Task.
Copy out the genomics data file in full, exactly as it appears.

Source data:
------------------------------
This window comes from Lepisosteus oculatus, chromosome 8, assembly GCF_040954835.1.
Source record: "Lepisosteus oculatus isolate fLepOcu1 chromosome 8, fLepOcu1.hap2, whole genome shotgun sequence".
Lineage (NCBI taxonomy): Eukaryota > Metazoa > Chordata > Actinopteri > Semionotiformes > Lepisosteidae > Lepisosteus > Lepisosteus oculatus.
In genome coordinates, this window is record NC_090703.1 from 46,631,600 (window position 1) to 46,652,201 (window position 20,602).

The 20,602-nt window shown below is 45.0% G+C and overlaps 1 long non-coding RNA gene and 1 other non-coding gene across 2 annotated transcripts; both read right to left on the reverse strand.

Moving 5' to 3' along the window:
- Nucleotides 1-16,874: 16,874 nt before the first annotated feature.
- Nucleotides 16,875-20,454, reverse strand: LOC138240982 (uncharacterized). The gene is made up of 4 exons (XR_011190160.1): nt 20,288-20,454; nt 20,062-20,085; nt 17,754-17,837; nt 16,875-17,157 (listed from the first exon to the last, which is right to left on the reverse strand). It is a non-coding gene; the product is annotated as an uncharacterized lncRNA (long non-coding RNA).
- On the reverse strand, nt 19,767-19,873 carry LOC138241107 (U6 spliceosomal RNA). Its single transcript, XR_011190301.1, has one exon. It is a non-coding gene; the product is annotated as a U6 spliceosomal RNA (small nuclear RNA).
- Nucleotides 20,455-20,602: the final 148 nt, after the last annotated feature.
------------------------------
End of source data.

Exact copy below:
This window comes from Lepisosteus oculatus, chromosome 8, assembly GCF_040954835.1.
Source record: "Lepisosteus oculatus isolate fLepOcu1 chromosome 8, fLepOcu1.hap2, whole genome shotgun sequence".
Lineage (NCBI taxonomy): Eukaryota > Metazoa > Chordata > Actinopteri > Semionotiformes > Lepisosteidae > Lepisosteus > Lepisosteus oculatus.
In genome coordinates, this window is record NC_090703.1 from 46,631,600 (window position 1) to 46,652,201 (window position 20,602).

The 20,602-nt window shown below is 45.0% G+C and overlaps 1 long non-coding RNA gene and 1 other non-coding gene across 2 annotated transcripts; both read right to left on the reverse strand.

Moving 5' to 3' along the window:
- Nucleotides 1-16,874: 16,874 nt before the first annotated feature.
- Nucleotides 16,875-20,454, reverse strand: LOC138240982 (uncharacterized). The gene is made up of 4 exons (XR_011190160.1): nt 20,288-20,454; nt 20,062-20,085; nt 17,754-17,837; nt 16,875-17,157 (listed from the first exon to the last, which is right to left on the reverse strand). It is a non-coding gene; the product is annotated as an uncharacterized lncRNA (long non-coding RNA).
- On the reverse strand, nt 19,767-19,873 carry LOC138241107 (U6 spliceosomal RNA). Its single transcript, XR_011190301.1, has one exon. It is a non-coding gene; the product is annotated as a U6 spliceosomal RNA (small nuclear RNA).
- Nucleotides 20,455-20,602: the final 148 nt, after the last annotated feature.